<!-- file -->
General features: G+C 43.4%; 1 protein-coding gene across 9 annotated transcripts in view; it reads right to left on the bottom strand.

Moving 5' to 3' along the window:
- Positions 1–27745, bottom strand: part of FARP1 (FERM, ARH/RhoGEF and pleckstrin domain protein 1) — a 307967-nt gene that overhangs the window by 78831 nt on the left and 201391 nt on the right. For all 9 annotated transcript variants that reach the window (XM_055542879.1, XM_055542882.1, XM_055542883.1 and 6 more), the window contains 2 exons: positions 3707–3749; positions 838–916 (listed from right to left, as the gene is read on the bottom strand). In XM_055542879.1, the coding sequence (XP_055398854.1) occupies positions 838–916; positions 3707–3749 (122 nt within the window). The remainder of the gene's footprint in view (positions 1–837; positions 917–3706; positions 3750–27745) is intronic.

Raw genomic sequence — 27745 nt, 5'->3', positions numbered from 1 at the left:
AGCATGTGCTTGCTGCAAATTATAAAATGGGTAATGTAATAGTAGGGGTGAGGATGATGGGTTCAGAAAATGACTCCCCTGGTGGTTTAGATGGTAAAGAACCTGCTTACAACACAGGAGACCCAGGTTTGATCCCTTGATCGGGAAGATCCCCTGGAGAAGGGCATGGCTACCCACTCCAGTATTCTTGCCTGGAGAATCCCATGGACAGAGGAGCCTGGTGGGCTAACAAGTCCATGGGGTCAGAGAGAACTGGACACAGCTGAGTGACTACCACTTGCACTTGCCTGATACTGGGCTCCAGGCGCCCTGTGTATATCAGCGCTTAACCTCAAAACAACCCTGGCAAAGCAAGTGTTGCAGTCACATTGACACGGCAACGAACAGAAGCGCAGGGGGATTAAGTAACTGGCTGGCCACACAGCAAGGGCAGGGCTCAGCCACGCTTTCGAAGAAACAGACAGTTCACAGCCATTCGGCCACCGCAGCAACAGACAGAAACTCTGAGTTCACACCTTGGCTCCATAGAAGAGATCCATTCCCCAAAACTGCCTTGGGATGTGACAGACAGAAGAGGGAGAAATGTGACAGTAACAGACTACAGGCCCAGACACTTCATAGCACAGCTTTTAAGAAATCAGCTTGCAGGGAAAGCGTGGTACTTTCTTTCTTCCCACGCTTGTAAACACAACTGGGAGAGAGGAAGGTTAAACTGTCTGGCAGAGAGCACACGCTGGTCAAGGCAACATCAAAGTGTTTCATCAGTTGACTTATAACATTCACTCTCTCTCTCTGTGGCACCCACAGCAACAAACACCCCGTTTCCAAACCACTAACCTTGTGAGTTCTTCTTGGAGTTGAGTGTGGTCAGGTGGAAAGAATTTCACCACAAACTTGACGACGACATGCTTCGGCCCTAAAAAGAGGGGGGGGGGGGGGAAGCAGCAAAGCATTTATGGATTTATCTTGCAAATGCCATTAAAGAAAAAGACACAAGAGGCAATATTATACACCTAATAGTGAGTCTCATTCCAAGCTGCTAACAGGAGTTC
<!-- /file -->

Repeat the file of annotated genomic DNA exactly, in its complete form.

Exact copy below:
General features: G+C 43.4%; 1 protein-coding gene across 9 annotated transcripts in view; it reads right to left on the bottom strand.

Moving 5' to 3' along the window:
- Positions 1–27745, bottom strand: part of FARP1 (FERM, ARH/RhoGEF and pleckstrin domain protein 1) — a 307967-nt gene that overhangs the window by 78831 nt on the left and 201391 nt on the right. For all 9 annotated transcript variants that reach the window (XM_055542879.1, XM_055542882.1, XM_055542883.1 and 6 more), the window contains 2 exons: positions 3707–3749; positions 838–916 (listed from right to left, as the gene is read on the bottom strand). In XM_055542879.1, the coding sequence (XP_055398854.1) occupies positions 838–916; positions 3707–3749 (122 nt within the window). The remainder of the gene's footprint in view (positions 1–837; positions 917–3706; positions 3750–27745) is intronic.

Raw genomic sequence — 27745 nt, 5'->3', positions numbered from 1 at the left:
AGCATGTGCTTGCTGCAAATTATAAAATGGGTAATGTAATAGTAGGGGTGAGGATGATGGGTTCAGAAAATGACTCCCCTGGTGGTTTAGATGGTAAAGAACCTGCTTACAACACAGGAGACCCAGGTTTGATCCCTTGATCGGGAAGATCCCCTGGAGAAGGGCATGGCTACCCACTCCAGTATTCTTGCCTGGAGAATCCCATGGACAGAGGAGCCTGGTGGGCTAACAAGTCCATGGGGTCAGAGAGAACTGGACACAGCTGAGTGACTACCACTTGCACTTGCCTGATACTGGGCTCCAGGCGCCCTGTGTATATCAGCGCTTAACCTCAAAACAACCCTGGCAAAGCAAGTGTTGCAGTCACATTGACACGGCAACGAACAGAAGCGCAGGGGGATTAAGTAACTGGCTGGCCACACAGCAAGGGCAGGGCTCAGCCACGCTTTCGAAGAAACAGACAGTTCACAGCCATTCGGCCACCGCAGCAACAGACAGAAACTCTGAGTTCACACCTTGGCTCCATAGAAGAGATCCATTCCCCAAAACTGCCTTGGGATGTGACAGACAGAAGAGGGAGAAATGTGACAGTAACAGACTACAGGCCCAGACACTTCATAGCACAGCTTTTAAGAAATCAGCTTGCAGGGAAAGCGTGGTACTTTCTTTCTTCCCACGCTTGTAAACACAACTGGGAGAGAGGAAGGTTAAACTGTCTGGCAGAGAGCACACGCTGGTCAAGGCAACATCAAAGTGTTTCATCAGTTGACTTATAACATTCACTCTCTCTCTCTGTGGCACCCACAGCAACAAACACCCCGTTTCCAAACCACTAACCTTGTGAGTTCTTCTTGGAGTTGAGTGTGGTCAGGTGGAAAGAATTTCACCACAAACTTGACGACGACATGCTTCGGCCCTAAAAAGAGGGGGGGGGGGGGGAAGCAGCAAAGCATTTATGGATTTATCTTGCAAATGCCATTAAAGAAAAAGACACAAGAGGCAATATTATACACCTAATAGTGAGTCTCATTCCAAGCTGCTAACAGGAGTTC